The Doctrine of Precedent in the United States of America

23 Pages Posted: 4 Sep 2008 Last revised: 14 Sep 2008

Date Written: September 3, 2008


American conceptions of precedent developed and are best understood in the context of the American common law tradition in which they have played a decisive role since the first English settlement of America in the early seventeenth century. Old common-law attitudes toward precedent are so deeply ingrained in the behavior of American lawyers and judges that they hardly rise to the conscious level. This can produce a certain confusion, when judges try to explain the principles behind their decisions, but there has been a remarkable consistency in practice, maintained by attitudes passed from generation to generation within the American legal profession.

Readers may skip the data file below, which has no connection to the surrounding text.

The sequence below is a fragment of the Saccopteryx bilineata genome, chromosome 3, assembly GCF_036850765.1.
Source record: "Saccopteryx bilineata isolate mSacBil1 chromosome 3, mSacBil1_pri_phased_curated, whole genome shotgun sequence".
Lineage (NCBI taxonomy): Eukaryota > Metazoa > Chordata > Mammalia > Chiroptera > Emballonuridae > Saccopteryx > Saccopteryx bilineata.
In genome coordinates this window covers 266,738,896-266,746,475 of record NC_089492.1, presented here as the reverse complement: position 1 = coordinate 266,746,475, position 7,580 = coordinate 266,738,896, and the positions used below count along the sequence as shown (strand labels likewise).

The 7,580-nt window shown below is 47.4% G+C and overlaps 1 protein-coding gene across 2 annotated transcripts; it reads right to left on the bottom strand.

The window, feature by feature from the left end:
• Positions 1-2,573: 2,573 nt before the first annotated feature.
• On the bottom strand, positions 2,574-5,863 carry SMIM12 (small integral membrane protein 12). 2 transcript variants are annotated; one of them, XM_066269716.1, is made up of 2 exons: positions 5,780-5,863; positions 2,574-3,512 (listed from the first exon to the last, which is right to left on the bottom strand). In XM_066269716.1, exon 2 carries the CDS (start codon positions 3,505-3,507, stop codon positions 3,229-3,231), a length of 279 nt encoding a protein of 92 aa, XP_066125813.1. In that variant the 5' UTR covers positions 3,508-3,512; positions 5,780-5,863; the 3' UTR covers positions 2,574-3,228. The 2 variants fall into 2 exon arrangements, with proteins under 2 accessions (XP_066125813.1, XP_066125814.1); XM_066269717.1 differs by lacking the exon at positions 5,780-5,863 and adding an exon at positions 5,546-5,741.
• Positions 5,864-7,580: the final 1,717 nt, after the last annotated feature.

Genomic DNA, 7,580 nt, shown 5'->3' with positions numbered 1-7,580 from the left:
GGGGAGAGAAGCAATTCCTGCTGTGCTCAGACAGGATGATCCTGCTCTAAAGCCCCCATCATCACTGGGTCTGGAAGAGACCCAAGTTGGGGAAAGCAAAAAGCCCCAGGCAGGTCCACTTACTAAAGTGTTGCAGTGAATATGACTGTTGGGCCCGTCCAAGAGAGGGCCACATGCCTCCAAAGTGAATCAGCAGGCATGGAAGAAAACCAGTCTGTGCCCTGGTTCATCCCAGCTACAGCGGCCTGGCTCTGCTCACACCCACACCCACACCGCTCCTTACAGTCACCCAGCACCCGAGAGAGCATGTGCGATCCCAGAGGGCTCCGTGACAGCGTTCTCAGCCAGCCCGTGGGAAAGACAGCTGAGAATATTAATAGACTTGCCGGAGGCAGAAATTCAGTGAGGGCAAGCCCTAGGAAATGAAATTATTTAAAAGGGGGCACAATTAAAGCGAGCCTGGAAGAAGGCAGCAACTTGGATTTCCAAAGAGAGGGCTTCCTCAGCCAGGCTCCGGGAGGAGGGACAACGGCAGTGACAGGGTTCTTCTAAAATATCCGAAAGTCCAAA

Whether they are interpreting the common law, statutes or constitutions, American judges respect their own precedents as a "principle of policy" rather than as an "inexorable command." American judges find it easiest to overturn precedents when experience has proved them to be unworkable or a long line of subsequent cases has gradually undermined their foundations. They find it hardest to do so when property, contracts, or liberty is at stake. Reason is the ultimate measure of the law, but judicial departures from precedent require special justification to warrant the inevitable damage they cause to the settled expectations of a law-abiding society.

Keywords: common law, precedent, jurisprudence, legal history

JEL Classification: K10

Suggested Citation

Sellers, Mortimer Newlin Stead, The Doctrine of Precedent in the United States of America (September 3, 2008). Published in modified form in American Journal of Comparative Law, Vol. 54, No. 1, 2006, Available at SSRN:

Mortimer Newlin Stead Sellers (Contact Author)

University of Baltimore - School of Law ( email )

1420 N. Charles Street
Baltimore, MD 21218
United States

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